You will probably be starting to look for another job or negotiating an extension around this time. With general registration you may be able to apply for a skilled visa, as well as be looking at applying for permanent residency.

Permanent residency is crucial for applying for most specialty training programs. See below.

The Specialist Pathway. The Option For UK Specialists

For qualified specialists for Ireland. your option for working in Australia is what is called the Specialist Pathway.

Actually, its a combination of the Specialist Pathway and the Competent Authority Pathway. More on that in a bit.

Once again your process starts with becoming verified as a doctor with the Australian Medical Council and should again coincide with an active search for a position.

You may be lucky enough to be in a targeted specialty area where you might successfully be approved for what is called an Area of Need Position, in which case the employer or recruitment agent will provide you a lot of support and will likely pick up the costs of being assessed.

For most International Doctor specialists however these days you will be approaching the college directly to be assessed for specialist recognition. This is not something to be trifled with. The paperwork requirements and the cost (generally around $10,000 AUD or more) is considerable.

On the plus side, the colleges all have reasonably helpful information on their websites, including the application forms and a little bit about their criteria for assessment.

Finding Out What You Need To Do.

We have saved you the trouble of finding those pages by putting them on our International Doctors resource page here.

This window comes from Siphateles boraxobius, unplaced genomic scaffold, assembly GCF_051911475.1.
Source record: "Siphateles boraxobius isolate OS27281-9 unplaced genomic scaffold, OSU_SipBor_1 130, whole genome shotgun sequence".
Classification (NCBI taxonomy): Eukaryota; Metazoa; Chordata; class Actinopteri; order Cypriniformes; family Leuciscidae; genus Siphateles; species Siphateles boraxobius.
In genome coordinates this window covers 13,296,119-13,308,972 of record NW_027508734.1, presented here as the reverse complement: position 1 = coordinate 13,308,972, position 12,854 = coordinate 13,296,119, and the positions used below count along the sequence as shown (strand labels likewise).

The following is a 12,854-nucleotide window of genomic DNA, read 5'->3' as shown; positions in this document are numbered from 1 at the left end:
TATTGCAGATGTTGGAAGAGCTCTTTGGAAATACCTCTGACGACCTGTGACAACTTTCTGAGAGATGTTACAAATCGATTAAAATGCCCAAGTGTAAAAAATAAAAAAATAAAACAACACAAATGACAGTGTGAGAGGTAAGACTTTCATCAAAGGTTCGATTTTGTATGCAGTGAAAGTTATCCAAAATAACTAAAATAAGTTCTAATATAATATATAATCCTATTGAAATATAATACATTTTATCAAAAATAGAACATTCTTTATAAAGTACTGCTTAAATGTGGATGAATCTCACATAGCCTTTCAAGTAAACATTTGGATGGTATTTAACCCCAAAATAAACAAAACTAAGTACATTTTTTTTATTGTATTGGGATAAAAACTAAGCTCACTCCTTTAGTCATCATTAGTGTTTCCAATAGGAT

The majority of Irish specialties (but not all) map to a similar college or specialty in Australia. So working out which specialty goes into which Australian college is generally not too confusing. We have put together a summary of the Australian specialist medical colleges here.

After you go through your specialist assessment you are given an outcome.

In the majority of cases for Irish specialists, you will be deemed substantially comparable. This essentially means that you will need to work under some form of peer review for up to 12 months and so long as your reports are satisfactory you will be recommended for specialist registration at the end.

Occasionally specialists from Ireland are deemed to be partially comparable (a situation where this may occur is if you have just recently finished specialty training but have not worked as a specialist for very long). In this situation, you will need to work under supervision for longer and may well also face some formal examinations.

Rarely are specialists from Ireland deemed not to be comparable by the college. This only happened to 1 out of 31 specialist doctors from Ireland in 2018. If you are deemed to be not comparable, this means you cannot directly become a specialist in Australia. You will probably have to go through the competent authority route and re-enter training in Australia.

How to Maximize Your Chances of Getting a Substantially Comparable Outcome.

To ensure that you are seen as substantially comparable by the relevant college I would recommend the following:

  • You should have your Certificate of Satisfactory Completion of Training and relevant college Fellowship and be registered as a specialist with the Medical Council of Ireland
  • You should ideally have worked substantively at a Consultant level in your field for 2 years or more
  • You should be able to demonstrate good standing with the Medical Council of Ireland and your employers
  • You should be able to demonstrate ongoing continuing professional development
  • You should prepare for your interview with the college as if it were an important job interview

Can you enter training in Australia if you are a doctor from Ireland?

To undertake formal specialty training in Australia you need to be accepted into a college training program. In all circumstances, you will need general registration and in many cases permanent residency or citizenship.

After receiving your general registration doctors from Ireland can apply for specialty training in the same way that Australian trained doctors do. And if accepted will go through the exact training program and experience. Some colleges may offer recognition of prior learning for training you have done already. But this varies and may at best normally shave one or two years off of your training.